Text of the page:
(2) The Bush administration "justified" its treatment of Padilla through rank fear-mongering -- having John Aschroft flamboyantly brand him "the Dirty Bomber" and then leak to the press over the next two years that he wanted to blow up apartment buildings. But the indictment contained none of those allegations (because the "evidence" on which they were based was flimsy from the start and, independently, was unusable because it was obtained via torture). Instead, the Indictment merely recites the vaguest possible terrorism-related conspiracy accusations against Padilla.
Now that they are forced to defend their accusations in court, the Bush administration's case against Padilla has been revealed to be incredibly weak, as Dan Eggen's typically excellent article in The Washington Post last month detailed:
But now, nearly a year after his abrupt transfer into a regular criminal court, the Justice Department's prosecution of the former Chicago gang member is running into trouble.
A Republican-appointed federal judge in Miami has already dumped the most serious conspiracy count against Padilla, removing for now the possibility of a life sentence. The same judge has also disparaged the government's case as "light on facts," while defense lawyers have made detailed allegations that Padilla was illegally tortured, threatened and perhaps even drugged during his detention at a Navy brig in South Carolina. . . .
But some legal scholars and defense lawyers argue that the government's case is so fundamentally weak, and its legal options so limited, that Padilla could draw a relatively minor prison term or even be acquitted. The trial has already been postponed once, until January, and is almost certain to be delayed again.
It should go without saying (though I have no doubt that, for some, it does not) that whether Padilla is ultimately found guilty has absolutely no bearing on the disgraceful crime of detaining him with no charges for years and torturing him.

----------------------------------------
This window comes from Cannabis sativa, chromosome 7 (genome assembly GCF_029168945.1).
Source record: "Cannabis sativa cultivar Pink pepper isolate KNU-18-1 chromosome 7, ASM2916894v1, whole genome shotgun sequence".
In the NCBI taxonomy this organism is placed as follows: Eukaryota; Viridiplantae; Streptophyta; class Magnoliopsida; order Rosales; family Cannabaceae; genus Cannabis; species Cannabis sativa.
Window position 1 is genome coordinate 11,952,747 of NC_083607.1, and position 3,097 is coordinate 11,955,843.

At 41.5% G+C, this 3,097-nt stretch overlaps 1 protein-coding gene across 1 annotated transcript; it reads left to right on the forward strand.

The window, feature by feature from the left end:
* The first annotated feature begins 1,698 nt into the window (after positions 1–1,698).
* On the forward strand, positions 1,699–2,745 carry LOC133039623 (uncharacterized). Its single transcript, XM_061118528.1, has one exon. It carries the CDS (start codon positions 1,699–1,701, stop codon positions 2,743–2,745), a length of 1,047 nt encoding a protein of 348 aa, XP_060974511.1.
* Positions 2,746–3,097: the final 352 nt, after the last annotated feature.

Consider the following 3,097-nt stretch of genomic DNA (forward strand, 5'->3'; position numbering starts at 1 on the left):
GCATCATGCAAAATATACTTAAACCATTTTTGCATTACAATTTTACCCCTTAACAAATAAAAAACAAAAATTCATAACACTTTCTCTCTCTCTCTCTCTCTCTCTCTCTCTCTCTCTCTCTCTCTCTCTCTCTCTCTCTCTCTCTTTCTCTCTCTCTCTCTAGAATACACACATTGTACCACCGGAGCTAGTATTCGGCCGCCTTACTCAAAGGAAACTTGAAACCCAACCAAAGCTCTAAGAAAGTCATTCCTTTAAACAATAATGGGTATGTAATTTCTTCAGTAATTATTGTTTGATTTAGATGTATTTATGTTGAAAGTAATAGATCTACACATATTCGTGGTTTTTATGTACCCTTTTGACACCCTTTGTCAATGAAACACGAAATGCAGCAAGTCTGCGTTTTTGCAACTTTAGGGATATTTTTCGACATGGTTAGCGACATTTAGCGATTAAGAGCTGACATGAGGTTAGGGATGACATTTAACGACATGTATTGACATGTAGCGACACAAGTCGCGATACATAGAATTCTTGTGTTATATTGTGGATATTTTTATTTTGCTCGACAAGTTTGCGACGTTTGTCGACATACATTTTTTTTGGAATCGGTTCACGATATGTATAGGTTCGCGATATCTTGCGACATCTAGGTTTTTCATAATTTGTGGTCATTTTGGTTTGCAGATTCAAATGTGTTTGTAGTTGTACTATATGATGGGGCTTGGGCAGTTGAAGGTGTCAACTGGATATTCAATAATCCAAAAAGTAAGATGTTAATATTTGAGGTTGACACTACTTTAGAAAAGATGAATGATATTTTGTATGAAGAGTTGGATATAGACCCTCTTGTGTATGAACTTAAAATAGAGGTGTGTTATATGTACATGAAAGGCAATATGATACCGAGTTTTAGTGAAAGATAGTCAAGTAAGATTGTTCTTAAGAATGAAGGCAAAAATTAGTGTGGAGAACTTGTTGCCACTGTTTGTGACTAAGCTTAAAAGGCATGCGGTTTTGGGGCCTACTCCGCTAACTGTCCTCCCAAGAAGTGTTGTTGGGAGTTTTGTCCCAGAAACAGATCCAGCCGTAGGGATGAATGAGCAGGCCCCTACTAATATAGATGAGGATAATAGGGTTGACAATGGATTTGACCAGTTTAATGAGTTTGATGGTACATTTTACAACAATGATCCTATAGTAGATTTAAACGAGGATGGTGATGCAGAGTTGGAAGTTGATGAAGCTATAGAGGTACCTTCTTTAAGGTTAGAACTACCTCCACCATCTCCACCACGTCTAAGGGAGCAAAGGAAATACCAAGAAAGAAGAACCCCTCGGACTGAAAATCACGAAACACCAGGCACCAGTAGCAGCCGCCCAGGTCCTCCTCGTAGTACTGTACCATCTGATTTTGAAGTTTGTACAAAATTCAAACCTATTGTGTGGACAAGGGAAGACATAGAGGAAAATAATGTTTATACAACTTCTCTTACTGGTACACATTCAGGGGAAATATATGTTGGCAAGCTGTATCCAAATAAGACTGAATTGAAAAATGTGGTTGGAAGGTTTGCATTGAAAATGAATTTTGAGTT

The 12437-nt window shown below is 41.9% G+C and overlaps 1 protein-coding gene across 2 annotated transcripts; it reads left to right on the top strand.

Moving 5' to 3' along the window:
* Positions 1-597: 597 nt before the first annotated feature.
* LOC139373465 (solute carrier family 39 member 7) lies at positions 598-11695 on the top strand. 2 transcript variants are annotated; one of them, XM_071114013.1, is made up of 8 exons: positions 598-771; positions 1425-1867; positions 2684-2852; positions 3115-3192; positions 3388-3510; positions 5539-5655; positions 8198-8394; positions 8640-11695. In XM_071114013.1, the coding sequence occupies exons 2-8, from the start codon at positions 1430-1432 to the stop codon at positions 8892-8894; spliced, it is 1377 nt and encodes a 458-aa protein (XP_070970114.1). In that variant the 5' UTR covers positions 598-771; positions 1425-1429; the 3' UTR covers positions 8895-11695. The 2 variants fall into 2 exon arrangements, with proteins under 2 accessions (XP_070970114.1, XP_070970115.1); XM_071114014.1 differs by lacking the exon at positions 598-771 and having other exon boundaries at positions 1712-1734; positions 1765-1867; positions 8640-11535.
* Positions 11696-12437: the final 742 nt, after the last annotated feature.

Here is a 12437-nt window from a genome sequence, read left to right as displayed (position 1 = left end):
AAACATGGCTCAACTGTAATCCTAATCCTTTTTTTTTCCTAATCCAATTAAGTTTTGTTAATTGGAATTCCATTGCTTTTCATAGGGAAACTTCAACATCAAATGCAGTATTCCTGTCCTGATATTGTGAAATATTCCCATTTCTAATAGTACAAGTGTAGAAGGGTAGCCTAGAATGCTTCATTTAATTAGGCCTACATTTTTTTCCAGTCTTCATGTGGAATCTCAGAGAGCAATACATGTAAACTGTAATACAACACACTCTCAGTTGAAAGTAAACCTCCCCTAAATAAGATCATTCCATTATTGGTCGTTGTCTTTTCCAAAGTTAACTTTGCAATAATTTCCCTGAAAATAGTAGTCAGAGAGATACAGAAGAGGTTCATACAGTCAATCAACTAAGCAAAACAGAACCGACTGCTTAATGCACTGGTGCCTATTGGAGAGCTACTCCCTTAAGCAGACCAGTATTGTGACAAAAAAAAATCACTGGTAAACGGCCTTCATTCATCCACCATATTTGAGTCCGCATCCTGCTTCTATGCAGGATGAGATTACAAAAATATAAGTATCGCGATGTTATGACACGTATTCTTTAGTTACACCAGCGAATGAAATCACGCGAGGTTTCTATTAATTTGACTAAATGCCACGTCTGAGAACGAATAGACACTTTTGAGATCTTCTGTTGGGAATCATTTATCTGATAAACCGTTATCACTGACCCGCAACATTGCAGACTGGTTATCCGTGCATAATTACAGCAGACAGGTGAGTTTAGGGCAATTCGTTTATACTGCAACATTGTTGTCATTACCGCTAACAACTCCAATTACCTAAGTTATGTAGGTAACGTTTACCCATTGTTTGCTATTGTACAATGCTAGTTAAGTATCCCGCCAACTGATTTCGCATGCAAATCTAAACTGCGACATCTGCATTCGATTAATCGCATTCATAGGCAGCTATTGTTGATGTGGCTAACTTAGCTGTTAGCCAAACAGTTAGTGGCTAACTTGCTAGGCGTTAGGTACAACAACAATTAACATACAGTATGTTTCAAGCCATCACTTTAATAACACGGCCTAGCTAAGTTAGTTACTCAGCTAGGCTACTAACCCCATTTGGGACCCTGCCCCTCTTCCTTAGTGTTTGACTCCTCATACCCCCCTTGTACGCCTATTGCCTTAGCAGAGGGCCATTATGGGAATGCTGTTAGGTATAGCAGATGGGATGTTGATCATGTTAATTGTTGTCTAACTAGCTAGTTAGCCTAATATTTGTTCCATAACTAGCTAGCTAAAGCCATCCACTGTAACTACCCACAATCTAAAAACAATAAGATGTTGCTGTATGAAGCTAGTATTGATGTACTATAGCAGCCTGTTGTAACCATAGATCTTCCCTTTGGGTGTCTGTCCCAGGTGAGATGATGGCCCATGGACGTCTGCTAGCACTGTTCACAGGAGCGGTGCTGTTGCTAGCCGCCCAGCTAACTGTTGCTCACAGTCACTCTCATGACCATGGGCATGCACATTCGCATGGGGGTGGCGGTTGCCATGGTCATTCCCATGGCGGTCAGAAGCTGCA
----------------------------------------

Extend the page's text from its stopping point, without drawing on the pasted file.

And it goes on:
But the fact that the case against Padilla is so weak ought to cause any rational person to understand the dangers of vesting the power in the President to order people imprisoned forever without any real judicial process. Unfortunately for the U.S., the majority of the Military-Commissions-Act-approving 109th Congress was not composed of people who reason that way or who actually believe in the way America was designed to work.
(3) As Jeralyn Meritt said yesterday with profound understatement: "There should be a greater outcry over this." As I have said many times, the most astounding and disturbing fact over the last five years -- and there is a very stiff competition for that title -- is that we have collectively really just sat by while the U.S. Government arrests and detains people, including U.S. citizens, and then imprisons them for years without any charges of any kind. What does it say about our country that not only does our Government do that, but that we don't really seem to mind much?"
And if you aren't utterly disgusted at the behavior of the subhuman frightened children who populate our White House and Justice Department then you are not an American and have failed your civics course.
You could also find yourself subject to such criminal treatement.